Get some tables and chairs from your trusted supplier, or better yet, make your own tables and chairs to save money. You also need a few cabinets to store and organize items in your camper.
You can add more essentials, like fans and vents, for climate control.
There might be tools that can make your conversion project a lot easier. For instance, you’ll need a claw hammer to rip the plywood walls and ceiling of the cargo trailer. A jigsaw comes in handy when you want to cut holes on the trailer to install new windows.
For the flooring installation, you might also need a utility knife to cut the vinyl flooring. A jigsaw also seems ideal if you want to make more complex cuts. You may also need a rubber mallet to tap the vinyl boards into each other.
Now that you have the necessary preparations, it’s time to do the enclosed trailer camper conversion project.
Step 1: Create A Floor Plan
First, you’ll need to map the plan of your cargo trailer camper conversion project. Determine the design of your kitchen, living quarters, and toilet. The design may vary, depending on your lifestyle.
Also, sort out your priorities. Do you want a kitchen full of cabinets? Do you want to install a freshwater storage tank? Think about the elements that are essential to you and draw the layout.
For this project, we’ll be doing an 8×16 cargo trailer conversion.
Step 2: Remove The Walls And Ceiling
You need to rip the trailer walls and ceiling to install the electrical units. Your bare hands are enough to do this, but if you want this task to be done quicker, consider using a claw hammer.
Step 3: Buy Or Insulate Windows
Cover the window on both sides with the plastic insulating film, then create an airtight seal with a blow dryer. If you don’t care about aesthetics, spritz some water on both sides of the window to stick some bubble wrap on them.
If money isn’t an issue, replace the windows with new ones and use a fresh sealant to keep them secure. You’ll need to cut holes with a jigsaw before you install the windows.
Step 4: Weatherproof Trailer Doors
For the doors, apply some weatherstripping or roll a dish towel under them to prevent the drafty air from coming inside the trailer. Every 1-2 years, apply some caulk around the trailer doors for maintenance. Also, add additional caulk on the cracks, holes, or tiny spots to reduce the draftiness.
Step 5: Skirt And Cover The Vents
As mentioned above, skirt the trailer’s bottom like an RV. Wrap a layer of fabric around the bottom half of your vehicle. You can also use some foam boards to create a skirt, as shown in this video.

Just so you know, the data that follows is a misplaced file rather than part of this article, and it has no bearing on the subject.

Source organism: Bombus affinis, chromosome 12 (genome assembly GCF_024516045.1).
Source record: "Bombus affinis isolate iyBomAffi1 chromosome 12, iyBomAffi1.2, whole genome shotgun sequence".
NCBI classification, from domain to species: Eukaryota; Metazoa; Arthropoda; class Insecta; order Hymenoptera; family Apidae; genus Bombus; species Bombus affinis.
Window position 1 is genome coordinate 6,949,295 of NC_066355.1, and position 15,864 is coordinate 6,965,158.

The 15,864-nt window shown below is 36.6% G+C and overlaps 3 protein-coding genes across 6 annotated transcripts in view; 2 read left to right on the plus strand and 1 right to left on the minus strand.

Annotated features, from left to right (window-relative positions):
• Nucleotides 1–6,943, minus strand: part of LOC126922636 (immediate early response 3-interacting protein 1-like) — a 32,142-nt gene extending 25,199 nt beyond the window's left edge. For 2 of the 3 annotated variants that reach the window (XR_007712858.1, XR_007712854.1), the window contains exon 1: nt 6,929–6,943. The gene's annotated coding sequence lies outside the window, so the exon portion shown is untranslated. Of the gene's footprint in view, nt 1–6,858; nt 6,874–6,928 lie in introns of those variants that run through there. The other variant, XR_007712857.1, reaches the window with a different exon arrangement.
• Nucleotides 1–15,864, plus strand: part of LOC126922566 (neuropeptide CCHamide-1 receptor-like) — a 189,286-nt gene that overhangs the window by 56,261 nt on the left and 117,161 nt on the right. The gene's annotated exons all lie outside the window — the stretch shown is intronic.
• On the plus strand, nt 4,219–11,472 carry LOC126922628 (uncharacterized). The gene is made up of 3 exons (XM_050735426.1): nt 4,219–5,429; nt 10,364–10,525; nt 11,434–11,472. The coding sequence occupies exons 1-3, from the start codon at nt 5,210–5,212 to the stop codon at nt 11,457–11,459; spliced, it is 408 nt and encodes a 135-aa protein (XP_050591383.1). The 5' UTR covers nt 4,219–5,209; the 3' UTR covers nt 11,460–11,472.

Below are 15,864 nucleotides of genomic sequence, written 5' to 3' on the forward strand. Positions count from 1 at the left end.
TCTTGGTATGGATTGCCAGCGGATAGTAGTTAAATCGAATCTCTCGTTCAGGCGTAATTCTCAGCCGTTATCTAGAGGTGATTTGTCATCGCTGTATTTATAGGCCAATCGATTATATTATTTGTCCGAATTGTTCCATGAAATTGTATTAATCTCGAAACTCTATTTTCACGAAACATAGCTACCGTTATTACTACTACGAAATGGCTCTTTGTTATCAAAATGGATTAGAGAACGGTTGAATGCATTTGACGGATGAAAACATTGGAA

The vents are easy to miss since they’re located way up high in your trailer. For maximum comfort, cover the vents with a vent cushion. If the product is too large, cut or compress it for a perfect fit.
Step 6: Wire Or Power The Cargo Trailer
Now, it’s time to install the electrical system with a 12-volt deep cycle battery and inverter. You might consider installing some solar panels in case you’ll go off-grid while camping. Regardless of which type of electricity source you choose, make sure that you connect the wires to the right outlets for proper electricity flow.
Step 7: Reinsulate The Trailer Walls
Since the walls of a cargo trailer are typically thin, you might need to reinsulate them for temperature control. You can pick spray foam or rigid foam.
Spray foam comes in canisters that are easy to apply. Use the canister to apply the spray foam directly on the wall and let it settle.
For rigid foam, slice it to the correct size and stick it on the wall using caulk or industrial tape.
Step 8: Install Air Fans And New Floors
Since a cargo trailer is enclosed, you’ll want to install an air fan to promote better airflow. For the new floors, cut the vinyl flooring and put it into place.
Step 9: Add The Plumbing System
Connect six-gallon water jugs, a water pump and a tankless water heater together. Install a split valve to separate the water for the sink and shower.
For the porta-potty toilet, you don’t need a fixed install. Empty its waste tank into a dump station when full for proper disposal.
For a composting toilet, it needs to be installed into the trailer, together with a vent fan.
Step 10: Make The Kitchen, Bed, And Seats
Build your ideal kitchen with cabinets, faucets, and countertops. Add shelves to optimize space and use a portable cooktop that you can store away. Consider fitting a 12-volt mini-fridge under the countertop.
Mount the bed in your desired area in the cargo trailer. If there’s still more room left, install benches to make a seating area. To maximize space, use a sofa bed to have a sleeping and seating area in one.
I hope this article gives you insights into how to turn a cargo trailer into a camper. It’s easier if you know what you really need, like amenities and appliance size. Also, insulate the trailer so it’s comfortable to live in.
Let us know your thoughts about this cargo trailer conversion project in the comment section below. Share this article with your friends if you like it.
Okay, so I’m Philip Lopez. I join Riverside Trailer as an editor, where I will be doing research for both content and reviews. I contribute to studies aimed at understanding the most typical problems encountered by RVers on the road. I also keep up with the newest RVing gadget innovations so that I can promptly evaluate and recommend the best options.